Nicaragua students say under fire as bishops seek talks

Nicaraguan students with homemade mortars stand guard behind makeshift shields and barricades at Managua's National University (UNAN), days before reporting they were under "attack" from police and paramilitaries
AFP

Managua (AFP) – Nicaraguan police and paramilitary forces on Saturday opened fire at a key base of university students protesting President Daniel Ortega, according to reports from the young people, the church and humanitarian groups.

“We’ve been under attack since 1:00 am… There are snipers too, we are in barricades because they are shooting us to kill. We have 14 injured and two dead,” a young man with his face covered broadcast live on Facebook from the National Autonomous University of Nicaragua (UNAN), southeast of Managua. 

Gunfire could be heard in the background.

UNAN is one of several student protest camps in Managua. About 450 students have been living there under plastic tarp tents and in class buildings, surrounded by empty bottles, old food and used rounds from their homemade mortars.

Human rights organizations have yet to confirm deaths or injuries in Saturday’s reported assault, but denounced the government repression that has left at least 212 people dead in two months.

“Ortega’s government continues to repress and kill young people,” the Nicaraguan Center for Human Rights (CENIDH) said on Twitter.

According to Alvaro Leiva, secretary of the Nicaraguan Pro-Human Rights Association, the attack against the university was linked to a march planned for Saturday afternoon in memory of victims of the violence.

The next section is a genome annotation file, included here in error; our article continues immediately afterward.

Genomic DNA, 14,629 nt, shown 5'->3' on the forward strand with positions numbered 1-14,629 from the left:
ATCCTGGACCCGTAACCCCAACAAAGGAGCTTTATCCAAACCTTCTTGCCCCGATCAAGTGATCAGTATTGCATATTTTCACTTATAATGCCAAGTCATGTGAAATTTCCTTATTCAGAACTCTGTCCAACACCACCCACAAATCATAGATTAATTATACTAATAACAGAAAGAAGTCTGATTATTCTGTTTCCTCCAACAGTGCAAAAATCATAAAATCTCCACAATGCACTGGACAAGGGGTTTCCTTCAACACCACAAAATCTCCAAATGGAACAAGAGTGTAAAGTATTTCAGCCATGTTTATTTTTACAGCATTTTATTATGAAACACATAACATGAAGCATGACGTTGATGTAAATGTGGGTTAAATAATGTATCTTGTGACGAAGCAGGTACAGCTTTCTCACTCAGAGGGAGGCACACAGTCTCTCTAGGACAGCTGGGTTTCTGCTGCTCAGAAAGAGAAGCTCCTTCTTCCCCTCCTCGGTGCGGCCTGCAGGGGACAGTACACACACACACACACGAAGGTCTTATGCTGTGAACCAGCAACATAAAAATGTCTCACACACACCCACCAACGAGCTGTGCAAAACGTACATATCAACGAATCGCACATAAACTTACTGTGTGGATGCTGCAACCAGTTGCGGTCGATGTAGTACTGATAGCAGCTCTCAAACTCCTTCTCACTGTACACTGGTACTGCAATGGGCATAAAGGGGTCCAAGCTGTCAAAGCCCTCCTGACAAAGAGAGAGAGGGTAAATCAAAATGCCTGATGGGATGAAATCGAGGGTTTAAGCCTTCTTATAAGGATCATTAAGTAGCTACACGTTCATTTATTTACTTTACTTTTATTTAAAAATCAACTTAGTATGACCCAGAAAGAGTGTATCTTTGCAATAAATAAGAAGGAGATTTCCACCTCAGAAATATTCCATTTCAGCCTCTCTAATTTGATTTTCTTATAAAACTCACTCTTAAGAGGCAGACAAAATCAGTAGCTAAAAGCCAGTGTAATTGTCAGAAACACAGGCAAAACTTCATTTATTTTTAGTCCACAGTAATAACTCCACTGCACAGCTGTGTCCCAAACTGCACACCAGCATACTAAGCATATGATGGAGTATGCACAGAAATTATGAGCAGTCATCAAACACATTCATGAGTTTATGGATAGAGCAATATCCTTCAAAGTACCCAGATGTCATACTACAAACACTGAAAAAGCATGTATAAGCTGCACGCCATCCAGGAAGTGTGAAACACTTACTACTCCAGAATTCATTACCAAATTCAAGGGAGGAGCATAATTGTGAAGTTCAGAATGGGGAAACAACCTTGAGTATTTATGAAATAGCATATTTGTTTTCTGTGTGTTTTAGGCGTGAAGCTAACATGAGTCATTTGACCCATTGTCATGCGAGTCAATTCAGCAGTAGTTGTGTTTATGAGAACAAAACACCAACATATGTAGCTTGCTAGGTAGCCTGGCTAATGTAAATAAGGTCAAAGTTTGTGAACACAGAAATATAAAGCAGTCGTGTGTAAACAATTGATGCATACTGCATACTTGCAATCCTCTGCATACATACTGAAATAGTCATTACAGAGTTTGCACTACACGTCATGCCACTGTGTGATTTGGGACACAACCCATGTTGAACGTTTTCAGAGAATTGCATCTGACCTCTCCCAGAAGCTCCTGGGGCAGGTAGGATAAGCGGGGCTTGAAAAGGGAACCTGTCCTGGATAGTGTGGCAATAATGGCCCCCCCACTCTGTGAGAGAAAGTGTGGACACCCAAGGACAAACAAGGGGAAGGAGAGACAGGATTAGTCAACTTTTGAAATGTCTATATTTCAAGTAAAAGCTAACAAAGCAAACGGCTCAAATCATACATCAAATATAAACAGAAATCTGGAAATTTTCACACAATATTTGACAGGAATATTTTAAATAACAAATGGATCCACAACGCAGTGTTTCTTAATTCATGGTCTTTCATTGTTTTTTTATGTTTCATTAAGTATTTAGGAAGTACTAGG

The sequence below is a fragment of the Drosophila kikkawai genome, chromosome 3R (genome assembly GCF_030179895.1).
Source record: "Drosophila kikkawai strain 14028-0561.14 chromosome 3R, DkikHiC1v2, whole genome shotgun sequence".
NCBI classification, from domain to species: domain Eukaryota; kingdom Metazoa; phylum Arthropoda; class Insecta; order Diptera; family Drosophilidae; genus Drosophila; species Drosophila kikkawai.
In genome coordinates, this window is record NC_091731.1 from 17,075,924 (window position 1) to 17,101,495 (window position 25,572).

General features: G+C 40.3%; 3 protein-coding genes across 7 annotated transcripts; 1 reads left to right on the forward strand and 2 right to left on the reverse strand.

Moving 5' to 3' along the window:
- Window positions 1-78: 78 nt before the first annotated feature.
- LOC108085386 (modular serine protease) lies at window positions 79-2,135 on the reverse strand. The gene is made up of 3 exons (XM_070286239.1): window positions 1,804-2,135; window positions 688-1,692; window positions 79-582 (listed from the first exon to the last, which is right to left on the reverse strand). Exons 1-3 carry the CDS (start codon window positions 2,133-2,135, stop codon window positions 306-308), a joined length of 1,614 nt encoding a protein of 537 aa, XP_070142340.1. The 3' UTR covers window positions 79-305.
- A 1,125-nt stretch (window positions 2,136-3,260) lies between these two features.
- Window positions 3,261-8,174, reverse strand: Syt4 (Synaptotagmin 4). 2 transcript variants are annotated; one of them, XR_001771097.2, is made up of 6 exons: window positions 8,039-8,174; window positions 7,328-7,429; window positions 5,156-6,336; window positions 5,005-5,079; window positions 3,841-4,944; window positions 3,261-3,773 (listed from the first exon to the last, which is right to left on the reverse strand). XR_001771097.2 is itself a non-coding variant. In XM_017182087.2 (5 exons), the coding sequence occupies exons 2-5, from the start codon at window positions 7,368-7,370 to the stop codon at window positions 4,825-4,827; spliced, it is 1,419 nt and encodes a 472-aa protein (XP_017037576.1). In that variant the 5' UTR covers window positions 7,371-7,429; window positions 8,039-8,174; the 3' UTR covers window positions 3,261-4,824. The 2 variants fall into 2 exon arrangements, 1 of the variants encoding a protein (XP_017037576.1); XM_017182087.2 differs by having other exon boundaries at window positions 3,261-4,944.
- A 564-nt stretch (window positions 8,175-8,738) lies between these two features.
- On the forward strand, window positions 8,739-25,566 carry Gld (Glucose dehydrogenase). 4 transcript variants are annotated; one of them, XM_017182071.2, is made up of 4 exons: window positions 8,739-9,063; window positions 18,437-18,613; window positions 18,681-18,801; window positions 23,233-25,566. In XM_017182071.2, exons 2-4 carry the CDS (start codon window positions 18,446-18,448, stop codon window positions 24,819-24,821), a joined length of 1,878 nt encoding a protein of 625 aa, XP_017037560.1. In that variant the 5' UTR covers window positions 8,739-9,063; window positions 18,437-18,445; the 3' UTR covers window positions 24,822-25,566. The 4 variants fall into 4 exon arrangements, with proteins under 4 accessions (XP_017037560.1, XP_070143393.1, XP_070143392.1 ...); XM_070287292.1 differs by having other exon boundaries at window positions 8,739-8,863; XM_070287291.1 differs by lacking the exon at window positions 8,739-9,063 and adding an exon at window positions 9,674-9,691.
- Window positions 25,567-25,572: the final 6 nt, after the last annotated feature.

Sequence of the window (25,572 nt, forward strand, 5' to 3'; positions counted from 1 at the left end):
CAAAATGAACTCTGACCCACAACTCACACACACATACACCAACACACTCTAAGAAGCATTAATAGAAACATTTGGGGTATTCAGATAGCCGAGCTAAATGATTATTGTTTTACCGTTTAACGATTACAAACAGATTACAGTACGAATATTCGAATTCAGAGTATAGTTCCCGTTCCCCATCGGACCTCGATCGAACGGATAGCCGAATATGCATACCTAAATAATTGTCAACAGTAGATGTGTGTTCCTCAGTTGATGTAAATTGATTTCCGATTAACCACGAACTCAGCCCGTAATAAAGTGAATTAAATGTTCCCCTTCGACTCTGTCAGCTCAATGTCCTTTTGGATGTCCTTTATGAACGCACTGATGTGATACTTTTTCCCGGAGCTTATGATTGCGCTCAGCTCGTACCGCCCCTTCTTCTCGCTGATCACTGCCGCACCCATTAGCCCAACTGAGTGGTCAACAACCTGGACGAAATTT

The message “is to plant terror in the population,” he said.

Later Saturday, the Nicaraguan Episcopal Conference (CEN) called upon Ortega’s government and the opposition to return to the negotiating table on Monday to discuss a proposal to bring elections forward from 2021 to March 2019, in a bid to end the crisis.

Ortega, 72, has not responded to the Catholic bishops’ initiative, but has previously expressed his willingness to work toward democratization of the country.

Talks between the government and the opposition Civic Alliance were suspended once again last Monday when the government failed to allow international human rights bodies to investigate the violence. 

It eventually did so on Wednesday.

Protests erupted on April 18 against now-scrapped social security reforms, but have grown into demands for justice for those killed and the exit of Ortego and his wife and vice president Rosario Murillo.

A former leftist guerrilla, Ortega led the country from 1979 to 1990 and then returned to the presidency in 2007. He is now serving his third consecutive term.

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